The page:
A Border Force patrol boat has been seen scouring the coastline near an upmarket Suffolk village today.
At least three border force officers wearing protective gear were spotted in the vessel by a passerby off the coast of Walberswick.
The well-off town has been dubbed ‘Chelsea-on-sea’ by locals due to it being a favoured ‘bucket and spade’ destination for affluent families from
It is not known why the vessel was patrolling the water.
Parts of the Suffolk coastline are used as landing spots for refugees smuggled across the North Sea in yachts and boats.
MailOnline has approached the Home Office for comment.
A Border Force patrol boat has been seen scouring the coastline near an upmarket Suffolk village today
So far at least 1,028 migrants landed in Britain in May alone.
More people have arrived in May than any previous month this year, with 3,136 migrants arriving in 2021 so far.
The figure is more than double the 1,330 who had arrived by May 15 last year.
A Home Office spokesman said last week: ‘Criminal gangs are putting people’s lives at risk through these dangerous and unnecessary crossings.
‘We are bringing legislation forward through our New Plan for Immigration which will break the business model of the people smuggling networks and save lives.’
Earlier this week, it was revealed that illegal migrants who have overstayed their visa will have access to benefits such as the
Illegal migrants who have overstayed their visa will have access to benefits such as the NHS automatically ‘switched off’ under new plans to revolutionise the UK’s border controls
The plans, which were published on Monday, involve the introduction of digital visas which could come into effect as soon as 2025 and would allow the Government to restrict access to ‘benefits, services and work’ if their visa has expired.
The digitisation of the country’s borders will allow different Government departments to share real-time data with each other and even with employers.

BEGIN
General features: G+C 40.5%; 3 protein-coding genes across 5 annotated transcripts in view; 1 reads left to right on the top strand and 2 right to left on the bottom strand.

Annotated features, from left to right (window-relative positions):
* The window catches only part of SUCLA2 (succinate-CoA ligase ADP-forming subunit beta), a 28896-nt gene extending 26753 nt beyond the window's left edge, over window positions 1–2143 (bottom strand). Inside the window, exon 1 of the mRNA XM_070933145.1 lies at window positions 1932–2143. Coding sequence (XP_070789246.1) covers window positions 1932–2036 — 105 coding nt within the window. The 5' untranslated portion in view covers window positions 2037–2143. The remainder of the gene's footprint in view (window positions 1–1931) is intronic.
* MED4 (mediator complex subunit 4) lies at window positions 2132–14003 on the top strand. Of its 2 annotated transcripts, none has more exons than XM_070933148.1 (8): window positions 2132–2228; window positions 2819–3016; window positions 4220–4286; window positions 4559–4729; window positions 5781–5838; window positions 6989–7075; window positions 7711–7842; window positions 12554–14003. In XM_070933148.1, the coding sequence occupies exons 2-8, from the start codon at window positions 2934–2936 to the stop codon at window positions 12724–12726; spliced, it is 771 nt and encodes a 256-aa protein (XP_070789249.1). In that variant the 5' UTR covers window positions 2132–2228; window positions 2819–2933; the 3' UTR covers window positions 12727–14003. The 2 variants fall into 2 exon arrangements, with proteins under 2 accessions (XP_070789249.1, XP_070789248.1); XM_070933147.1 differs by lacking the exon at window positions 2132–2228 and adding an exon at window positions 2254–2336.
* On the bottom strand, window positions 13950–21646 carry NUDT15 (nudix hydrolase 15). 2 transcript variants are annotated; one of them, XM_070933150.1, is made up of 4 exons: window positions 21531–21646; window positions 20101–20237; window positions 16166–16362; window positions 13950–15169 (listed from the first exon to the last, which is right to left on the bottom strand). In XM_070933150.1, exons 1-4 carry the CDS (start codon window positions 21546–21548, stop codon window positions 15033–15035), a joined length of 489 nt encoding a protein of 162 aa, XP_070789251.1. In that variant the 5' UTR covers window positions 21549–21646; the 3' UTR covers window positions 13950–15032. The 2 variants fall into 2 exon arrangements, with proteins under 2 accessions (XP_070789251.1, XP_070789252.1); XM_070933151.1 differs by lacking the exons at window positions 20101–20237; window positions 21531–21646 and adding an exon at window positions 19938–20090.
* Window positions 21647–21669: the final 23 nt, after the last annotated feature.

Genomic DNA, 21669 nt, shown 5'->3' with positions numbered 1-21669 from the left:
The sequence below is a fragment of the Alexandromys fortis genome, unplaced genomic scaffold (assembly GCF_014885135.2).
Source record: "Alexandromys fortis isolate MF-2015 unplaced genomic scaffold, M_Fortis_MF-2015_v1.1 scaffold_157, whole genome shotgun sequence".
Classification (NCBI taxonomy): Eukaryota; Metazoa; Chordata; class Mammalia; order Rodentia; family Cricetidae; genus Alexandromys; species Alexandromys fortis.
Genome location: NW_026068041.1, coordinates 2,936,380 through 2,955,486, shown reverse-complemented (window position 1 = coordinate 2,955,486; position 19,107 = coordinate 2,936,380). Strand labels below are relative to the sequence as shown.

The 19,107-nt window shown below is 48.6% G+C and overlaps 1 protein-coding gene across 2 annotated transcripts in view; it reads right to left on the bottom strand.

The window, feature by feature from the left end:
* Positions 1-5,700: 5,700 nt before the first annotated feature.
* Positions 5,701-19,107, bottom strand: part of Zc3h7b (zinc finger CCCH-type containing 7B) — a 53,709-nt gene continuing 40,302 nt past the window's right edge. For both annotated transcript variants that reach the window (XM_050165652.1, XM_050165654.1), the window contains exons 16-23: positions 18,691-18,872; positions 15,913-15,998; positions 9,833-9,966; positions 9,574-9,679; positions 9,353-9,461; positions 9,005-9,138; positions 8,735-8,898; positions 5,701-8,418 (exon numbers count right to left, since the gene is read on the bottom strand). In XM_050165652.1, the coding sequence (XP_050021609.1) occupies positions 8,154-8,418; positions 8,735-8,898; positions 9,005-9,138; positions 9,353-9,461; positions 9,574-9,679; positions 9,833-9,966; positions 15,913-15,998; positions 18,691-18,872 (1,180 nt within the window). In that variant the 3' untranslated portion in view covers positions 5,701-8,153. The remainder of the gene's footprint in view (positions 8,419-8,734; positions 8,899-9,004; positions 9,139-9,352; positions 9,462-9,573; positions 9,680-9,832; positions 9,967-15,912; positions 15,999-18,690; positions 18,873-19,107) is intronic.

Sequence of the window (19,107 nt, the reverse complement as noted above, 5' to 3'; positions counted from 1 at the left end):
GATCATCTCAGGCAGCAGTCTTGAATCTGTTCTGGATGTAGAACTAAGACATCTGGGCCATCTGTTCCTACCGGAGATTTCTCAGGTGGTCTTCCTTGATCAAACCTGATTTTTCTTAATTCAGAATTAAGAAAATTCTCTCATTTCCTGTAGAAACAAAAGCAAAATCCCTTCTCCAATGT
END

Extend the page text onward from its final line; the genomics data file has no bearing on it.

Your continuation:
The Government believes the changes will reduce ‘the major pull factors for illegal migration’.
The document states: ‘The accuracy and richness of operational data captured with the new model for digitising the border will enable greater certainty on whether a person is “in” or “out” of the UK at any given point in time.
‘The use of automation to generate, or update, a digital status from a border crossing outcome event will enable the ability to accurately calculate and share a person’s status with third parties and other Government departments that give access to benefits, services and work to those who are eligible.
‘It will also deny them to those here illegally or without the necessary entitlements, reducing the major pull factors for illegal migration.’
The document states an online service will be used to prove immigrants’ right to work or right to rent.
It will also allow system to system sharing of information with other government departments to enable access to public services such as the NHS.
In an overhaul of border control, digital visas will allow Government departments to share data that can be used to prove immigrants’ rights to work or receive benefits and access to the NHS
The changes mean that departments such as the DWP would be able to automatically check an applicant’s immigration status before approving universal credit payments, for example.
Similarly, job applicants would no longer be required to prove their status because employers would already have access to the information.
The Government says the work towards a digital system for immigration status will ‘reduce costs and improve border security by reducing the possibility of forgery or theft’ of identity documents.
Priti Patel dodged the question of whether her major overhaul of the UK’s immigration system will result in an increase or decrease in annual net migration when announcing the plans on Monday.
On Monday Home Secretary Priti Patel (pictured) promised the wholesale reform of the UK’s ‘broken’ immigration system as she unveiled plans for a ‘fully digital border’ within five years
The Home Secretary vowed to ‘fix’ the ‘broken’ system as she claimed public confidence in British border control had been ‘shot to pieces’ in recent decades.
She hailed the introduction of the UK’s new Australia-style points-based immigration system and confirmed a crackdown on people arriving in Britain illegally as she said it is a ‘sheer fantasy to say that we can give a home to anyone’.
But she refused to be drawn on whether the overhaul will see net migration go up or down as she said she did not want to ‘get into the language of old’.
Responding to a question on the issue after her speech, Ms Patel added: ‘This is not about the language of old and I am not going to get into that at all and of course on numbers, well, I think the big news actually is through the reform and my plans is that we will have greater accuracy on numbers.
‘We will be able to count in and count out who is in our country for the first time ever so we don’t have to work around the hypotheticals around net migration targets or numbers or things of that nature and even speculate about whether or not numbers will go up and down.’
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